I noticed in my kitchen that the toast oven and the range hood had a ground fault, first by using a voltage detector pen, when getting near it the pen would activate from a distance (around 5cm without touching the case). Both of these didn't have a ground wire so I replaced the entire AC wires to put one with a ground wire that I tied to the metal chassis of both devices
The faults are "fixed", or at least gone to ground, however, I still wonder: When these devices when designed they knew both were going to be near water sources, why weren't they designed with a ground wire plug cable in the first place?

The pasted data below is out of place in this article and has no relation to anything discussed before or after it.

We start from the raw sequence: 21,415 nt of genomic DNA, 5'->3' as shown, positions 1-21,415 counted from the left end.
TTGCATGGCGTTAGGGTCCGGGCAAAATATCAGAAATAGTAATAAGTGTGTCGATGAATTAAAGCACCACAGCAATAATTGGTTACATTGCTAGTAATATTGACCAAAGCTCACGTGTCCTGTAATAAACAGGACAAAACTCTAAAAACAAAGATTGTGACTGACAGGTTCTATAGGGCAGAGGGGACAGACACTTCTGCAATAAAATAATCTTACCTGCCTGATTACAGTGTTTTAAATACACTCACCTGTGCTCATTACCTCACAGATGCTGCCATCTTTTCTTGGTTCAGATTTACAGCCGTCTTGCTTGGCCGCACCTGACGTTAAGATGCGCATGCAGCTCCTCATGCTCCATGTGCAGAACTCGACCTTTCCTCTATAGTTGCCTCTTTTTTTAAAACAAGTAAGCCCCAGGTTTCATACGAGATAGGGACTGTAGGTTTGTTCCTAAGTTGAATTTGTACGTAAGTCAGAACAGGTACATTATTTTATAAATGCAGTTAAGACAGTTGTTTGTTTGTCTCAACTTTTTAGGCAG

What defines when the case of a device should or should not be grounded?
What happens when a device has a fault and it's fixed like this to the ground wire in the home? Will the ground voltage go up? I'm currently sitting around 2v last time I checked (measuring neutral and GND with AC mode in a multimeter that doesn't have RMS values).